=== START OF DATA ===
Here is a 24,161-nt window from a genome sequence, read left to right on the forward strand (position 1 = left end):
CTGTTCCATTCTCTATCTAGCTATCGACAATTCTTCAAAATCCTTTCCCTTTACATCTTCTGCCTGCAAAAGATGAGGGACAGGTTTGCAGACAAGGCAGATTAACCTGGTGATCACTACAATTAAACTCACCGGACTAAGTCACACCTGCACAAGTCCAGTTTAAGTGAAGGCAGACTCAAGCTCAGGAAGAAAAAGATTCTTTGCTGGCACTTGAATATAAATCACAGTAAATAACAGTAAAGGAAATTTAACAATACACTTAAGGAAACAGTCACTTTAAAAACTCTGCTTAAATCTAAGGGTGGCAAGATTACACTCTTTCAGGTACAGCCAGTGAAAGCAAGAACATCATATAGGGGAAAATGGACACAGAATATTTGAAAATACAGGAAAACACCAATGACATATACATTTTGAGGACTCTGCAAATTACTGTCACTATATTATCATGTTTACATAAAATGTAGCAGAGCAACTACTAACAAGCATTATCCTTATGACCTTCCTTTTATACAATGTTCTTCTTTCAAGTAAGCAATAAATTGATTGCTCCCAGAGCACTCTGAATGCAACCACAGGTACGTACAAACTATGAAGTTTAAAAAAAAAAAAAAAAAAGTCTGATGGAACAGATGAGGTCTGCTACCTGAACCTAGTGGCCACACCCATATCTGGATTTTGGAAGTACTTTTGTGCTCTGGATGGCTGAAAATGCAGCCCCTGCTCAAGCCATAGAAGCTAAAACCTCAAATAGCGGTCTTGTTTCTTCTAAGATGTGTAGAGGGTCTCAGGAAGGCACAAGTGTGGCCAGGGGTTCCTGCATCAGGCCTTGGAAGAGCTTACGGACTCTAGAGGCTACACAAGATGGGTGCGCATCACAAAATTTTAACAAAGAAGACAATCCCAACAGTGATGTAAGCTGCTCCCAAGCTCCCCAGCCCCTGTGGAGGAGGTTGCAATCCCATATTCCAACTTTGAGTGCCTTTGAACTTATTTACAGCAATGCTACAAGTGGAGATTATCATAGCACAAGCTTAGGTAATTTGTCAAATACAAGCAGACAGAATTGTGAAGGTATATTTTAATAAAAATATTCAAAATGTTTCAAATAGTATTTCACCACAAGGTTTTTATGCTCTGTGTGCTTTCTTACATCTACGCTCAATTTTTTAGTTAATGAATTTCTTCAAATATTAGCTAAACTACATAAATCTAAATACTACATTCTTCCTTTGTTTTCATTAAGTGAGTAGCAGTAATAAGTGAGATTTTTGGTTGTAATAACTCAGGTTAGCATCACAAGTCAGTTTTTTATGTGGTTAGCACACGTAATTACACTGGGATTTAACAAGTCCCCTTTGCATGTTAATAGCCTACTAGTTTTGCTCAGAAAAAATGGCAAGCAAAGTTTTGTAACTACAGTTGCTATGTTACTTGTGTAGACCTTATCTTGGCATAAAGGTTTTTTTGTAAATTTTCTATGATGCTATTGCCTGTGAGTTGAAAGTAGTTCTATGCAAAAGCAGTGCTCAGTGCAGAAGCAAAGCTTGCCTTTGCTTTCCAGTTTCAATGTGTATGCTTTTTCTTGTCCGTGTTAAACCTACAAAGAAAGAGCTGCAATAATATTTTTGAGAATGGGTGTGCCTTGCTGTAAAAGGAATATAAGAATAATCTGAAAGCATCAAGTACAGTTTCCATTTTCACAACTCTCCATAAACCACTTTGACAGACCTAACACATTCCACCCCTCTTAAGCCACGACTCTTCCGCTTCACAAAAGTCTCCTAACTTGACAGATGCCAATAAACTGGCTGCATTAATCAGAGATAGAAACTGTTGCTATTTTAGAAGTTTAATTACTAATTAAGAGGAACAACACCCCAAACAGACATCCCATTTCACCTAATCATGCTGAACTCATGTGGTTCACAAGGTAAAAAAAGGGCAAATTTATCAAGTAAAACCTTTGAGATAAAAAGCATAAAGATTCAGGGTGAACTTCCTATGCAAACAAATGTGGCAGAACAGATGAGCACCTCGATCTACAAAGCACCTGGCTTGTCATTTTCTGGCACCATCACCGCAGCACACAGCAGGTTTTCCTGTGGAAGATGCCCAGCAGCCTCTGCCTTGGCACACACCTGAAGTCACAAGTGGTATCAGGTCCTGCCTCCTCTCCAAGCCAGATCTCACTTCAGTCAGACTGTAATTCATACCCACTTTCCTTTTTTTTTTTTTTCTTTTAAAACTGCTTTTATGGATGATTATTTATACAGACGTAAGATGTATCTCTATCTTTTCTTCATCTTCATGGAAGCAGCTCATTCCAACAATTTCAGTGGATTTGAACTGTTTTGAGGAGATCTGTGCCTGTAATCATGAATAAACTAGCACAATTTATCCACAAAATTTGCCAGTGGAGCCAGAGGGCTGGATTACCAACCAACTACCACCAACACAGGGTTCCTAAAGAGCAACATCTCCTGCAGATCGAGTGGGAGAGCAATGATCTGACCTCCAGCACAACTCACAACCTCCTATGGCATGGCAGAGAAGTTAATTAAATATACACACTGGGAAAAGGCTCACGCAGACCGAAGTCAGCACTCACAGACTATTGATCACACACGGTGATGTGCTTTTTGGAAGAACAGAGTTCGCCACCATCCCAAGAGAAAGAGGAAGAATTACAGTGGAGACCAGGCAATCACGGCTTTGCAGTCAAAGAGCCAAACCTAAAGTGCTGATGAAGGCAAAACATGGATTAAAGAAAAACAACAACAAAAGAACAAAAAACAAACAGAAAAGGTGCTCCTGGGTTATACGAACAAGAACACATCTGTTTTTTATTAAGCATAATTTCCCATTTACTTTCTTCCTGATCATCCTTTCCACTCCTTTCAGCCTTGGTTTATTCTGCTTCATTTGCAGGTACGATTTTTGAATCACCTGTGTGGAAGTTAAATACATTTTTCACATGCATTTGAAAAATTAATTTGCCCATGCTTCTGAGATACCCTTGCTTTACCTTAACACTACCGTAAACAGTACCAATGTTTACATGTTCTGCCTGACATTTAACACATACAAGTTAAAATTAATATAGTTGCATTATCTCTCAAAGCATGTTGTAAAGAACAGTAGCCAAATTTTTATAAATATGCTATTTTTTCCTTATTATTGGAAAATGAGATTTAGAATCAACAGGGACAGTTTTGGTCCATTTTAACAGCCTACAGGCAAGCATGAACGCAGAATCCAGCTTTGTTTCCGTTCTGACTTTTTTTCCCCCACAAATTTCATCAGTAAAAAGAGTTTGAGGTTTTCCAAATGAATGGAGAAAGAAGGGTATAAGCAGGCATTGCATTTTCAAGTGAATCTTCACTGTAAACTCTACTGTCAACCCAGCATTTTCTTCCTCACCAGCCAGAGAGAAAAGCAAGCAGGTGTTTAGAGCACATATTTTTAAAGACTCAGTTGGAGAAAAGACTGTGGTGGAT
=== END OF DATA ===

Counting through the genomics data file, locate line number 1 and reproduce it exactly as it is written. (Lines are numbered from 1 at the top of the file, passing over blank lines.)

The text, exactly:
Here is a 24,161-nt window from a genome sequence, read left to right on the forward strand (position 1 = left end):